Vintage Evening Shirts
The full-dress shirt
(described in detail in the
White Tie section) received its nickname
“boiled shirt” for one of two reasons according to which sources you
believe. One explanation
is that the shirt had to be boiled in water to remove the copious
amount of starch used to stiffen the bosom, as well as to get the
shirt as white as possible.
The other explanation is that the shirt was dipped in boiled
starch because that is how starch used to be applied to garments
after they had been laundered.
Of course, it is possible that both accounts are correct.
Shirts were originally
constructed like nightshirts and were slipped on over the head.
Open-front shirts (aka coat-front shirts) were introduced to
menswear in the 1880s to allow for a tapered waist that was not
possible in shirts that had to be wide enough to slip over one’s
shoulders. Shirts that
opened in the back were introduced in the following decade and this
style grew in popularity for dress shirts until it was the
predominant choice in the 1930s.
This was because open-back versions had a fused bosom which
would stay perfectly smooth unlike open-front versions where the two
halves of the bosom were held together by studs and were
consequently prone to buckling and billowing.
(In open-back models the studs were purely decorative.)
In fact, open-back dress shirts continued to be manufactured
until at least the 1960s.
Example of a vintage open-back shirt. If you look
closely at the interior collar of the full-dress shirts
below you can see the seam where they button in back.
1895 patterns for "open back" shirts
(fig B & C). The tab at the bottom of the bosom is designed
to "button to the drawers"
1-button and 2-button dress shirts both with short bosoms
to allow for tall-waisted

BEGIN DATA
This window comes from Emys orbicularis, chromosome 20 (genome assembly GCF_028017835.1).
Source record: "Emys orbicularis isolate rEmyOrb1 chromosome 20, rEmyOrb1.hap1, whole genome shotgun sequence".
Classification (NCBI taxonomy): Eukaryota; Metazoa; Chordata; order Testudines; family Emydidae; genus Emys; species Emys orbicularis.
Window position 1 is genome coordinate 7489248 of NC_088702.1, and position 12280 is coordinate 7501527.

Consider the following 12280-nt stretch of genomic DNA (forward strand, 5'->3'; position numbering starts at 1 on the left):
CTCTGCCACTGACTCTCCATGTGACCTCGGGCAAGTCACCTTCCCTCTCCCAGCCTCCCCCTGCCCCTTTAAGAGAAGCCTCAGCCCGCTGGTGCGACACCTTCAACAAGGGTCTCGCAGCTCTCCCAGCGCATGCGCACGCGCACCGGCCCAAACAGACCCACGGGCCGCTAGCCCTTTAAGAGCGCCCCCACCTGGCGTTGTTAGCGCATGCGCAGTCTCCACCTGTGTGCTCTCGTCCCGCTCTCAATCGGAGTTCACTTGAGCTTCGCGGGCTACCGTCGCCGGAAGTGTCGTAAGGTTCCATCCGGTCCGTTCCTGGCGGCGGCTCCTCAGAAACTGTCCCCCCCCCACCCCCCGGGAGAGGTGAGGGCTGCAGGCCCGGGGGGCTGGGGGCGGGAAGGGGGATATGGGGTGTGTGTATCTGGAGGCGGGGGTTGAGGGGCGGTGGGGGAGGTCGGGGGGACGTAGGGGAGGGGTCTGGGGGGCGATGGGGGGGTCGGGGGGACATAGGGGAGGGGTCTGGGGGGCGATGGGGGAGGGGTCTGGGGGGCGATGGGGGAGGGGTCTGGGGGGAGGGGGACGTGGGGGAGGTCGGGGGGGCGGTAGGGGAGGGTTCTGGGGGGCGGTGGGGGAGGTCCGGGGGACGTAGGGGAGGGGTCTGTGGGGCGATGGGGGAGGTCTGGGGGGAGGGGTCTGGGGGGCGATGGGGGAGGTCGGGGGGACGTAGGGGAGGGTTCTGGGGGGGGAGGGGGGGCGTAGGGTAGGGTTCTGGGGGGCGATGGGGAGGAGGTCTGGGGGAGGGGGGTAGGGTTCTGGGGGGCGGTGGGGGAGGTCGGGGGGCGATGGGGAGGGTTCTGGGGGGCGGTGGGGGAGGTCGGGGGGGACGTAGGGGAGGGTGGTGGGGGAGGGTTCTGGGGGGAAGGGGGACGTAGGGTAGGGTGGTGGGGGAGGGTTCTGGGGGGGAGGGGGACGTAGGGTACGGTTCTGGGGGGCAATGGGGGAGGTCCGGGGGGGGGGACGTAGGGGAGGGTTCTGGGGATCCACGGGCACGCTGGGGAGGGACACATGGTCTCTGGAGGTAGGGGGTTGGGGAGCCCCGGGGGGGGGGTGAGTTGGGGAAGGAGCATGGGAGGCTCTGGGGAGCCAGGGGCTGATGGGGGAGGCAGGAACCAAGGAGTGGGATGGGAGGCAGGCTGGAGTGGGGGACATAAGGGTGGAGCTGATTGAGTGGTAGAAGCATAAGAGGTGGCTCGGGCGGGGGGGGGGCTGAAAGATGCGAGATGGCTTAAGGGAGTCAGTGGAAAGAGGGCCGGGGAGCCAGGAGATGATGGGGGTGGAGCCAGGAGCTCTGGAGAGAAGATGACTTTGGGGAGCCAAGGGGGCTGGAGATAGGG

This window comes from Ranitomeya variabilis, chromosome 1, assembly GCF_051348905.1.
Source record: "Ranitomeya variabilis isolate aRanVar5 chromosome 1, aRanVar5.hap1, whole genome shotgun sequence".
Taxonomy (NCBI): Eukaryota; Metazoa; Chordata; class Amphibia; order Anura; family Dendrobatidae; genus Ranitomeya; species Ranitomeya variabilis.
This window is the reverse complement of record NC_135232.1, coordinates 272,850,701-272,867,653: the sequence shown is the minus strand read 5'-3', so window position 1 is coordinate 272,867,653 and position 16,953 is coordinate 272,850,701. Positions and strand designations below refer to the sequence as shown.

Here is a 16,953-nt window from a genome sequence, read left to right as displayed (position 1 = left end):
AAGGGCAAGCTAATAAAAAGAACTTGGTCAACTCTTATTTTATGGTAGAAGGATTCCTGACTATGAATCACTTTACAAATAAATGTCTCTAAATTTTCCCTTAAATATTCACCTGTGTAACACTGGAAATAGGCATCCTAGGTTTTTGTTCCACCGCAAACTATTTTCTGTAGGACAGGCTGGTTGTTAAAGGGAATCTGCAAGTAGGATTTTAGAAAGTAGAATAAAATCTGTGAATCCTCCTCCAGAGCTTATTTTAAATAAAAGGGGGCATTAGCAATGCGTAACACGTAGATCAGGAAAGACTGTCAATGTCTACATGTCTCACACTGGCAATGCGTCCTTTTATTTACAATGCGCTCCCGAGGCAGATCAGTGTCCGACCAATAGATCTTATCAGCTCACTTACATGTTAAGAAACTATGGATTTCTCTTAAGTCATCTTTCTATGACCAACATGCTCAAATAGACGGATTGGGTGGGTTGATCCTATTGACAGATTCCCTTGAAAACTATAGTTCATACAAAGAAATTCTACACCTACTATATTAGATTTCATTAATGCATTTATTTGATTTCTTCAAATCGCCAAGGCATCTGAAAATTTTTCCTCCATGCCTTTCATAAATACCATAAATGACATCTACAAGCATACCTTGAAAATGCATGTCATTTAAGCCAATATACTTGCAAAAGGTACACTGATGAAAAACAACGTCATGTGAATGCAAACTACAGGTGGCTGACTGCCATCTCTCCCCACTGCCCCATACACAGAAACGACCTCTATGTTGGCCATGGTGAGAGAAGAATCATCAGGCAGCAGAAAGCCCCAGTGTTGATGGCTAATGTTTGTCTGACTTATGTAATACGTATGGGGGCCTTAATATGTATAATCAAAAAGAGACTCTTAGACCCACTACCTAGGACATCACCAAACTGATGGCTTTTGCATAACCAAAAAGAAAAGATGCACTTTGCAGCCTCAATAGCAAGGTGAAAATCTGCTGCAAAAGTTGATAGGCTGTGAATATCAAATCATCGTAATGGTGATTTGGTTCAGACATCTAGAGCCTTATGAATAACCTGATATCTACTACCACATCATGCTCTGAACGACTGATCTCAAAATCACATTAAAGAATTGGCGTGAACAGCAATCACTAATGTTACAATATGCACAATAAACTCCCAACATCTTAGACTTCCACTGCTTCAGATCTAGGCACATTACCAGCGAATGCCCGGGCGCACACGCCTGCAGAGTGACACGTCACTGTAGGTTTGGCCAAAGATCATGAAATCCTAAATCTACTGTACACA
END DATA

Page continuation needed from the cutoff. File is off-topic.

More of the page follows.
Detail from 1932 Arrow
ad for a full-dress shirt.
for Lion brand full-dress shirt. Note the dramatic
height of the detachable collar.
Early black-tie shirt: Arrow
"Kirk" model with stiff bosom and detachable
wing collar (1933)
This shirt had
openings for easy stud insertion and an elastic band that fastens
around the back and "absolutely prevents the bosom from
This open-back full-dress shirt has
a piqué bosom and mesh body as well as adjustable back
straps for a better fit. (1933)
At first the tuxedo simply
borrowed the stiff-front shirt from full-dress but by the late 1920s
it finally received its own unique style of shirt that was more
appropriate for wear with a jacket intended only for informal
affairs. The new dinner shirt had a pleated soft front,
buttoned like a regular shirt, sported French cuffs and usually had
an attached turndown collar. In the 1930s London shirtmakers
adapted this style and created the marcella shirt, named after the
piqué pattern used for its bosom, cuffs and collar.
"Riviera" model with soft bosom and attached turndown collar
with narrow spread ('34)
Arrow "Eric" model with
soft bosom and detachable turndown collar (1934)
"Riviera" and "Eric" models again,
the latter shown this time with a wing collar (1934)
This Lion brand shirt was advertised as "a new
collar-attached dress shirt" (1935)
Arrow soft-bosomed "dinner-jacket shirt" (left) with
attached collar and stiff-bosomed "white-tie shirt" (right)
with suspender loops
on either side of the bosom to keep it centered. (1938)
As the story goes, the
detachable collar was invented in 1827 by a housewife in Troy, New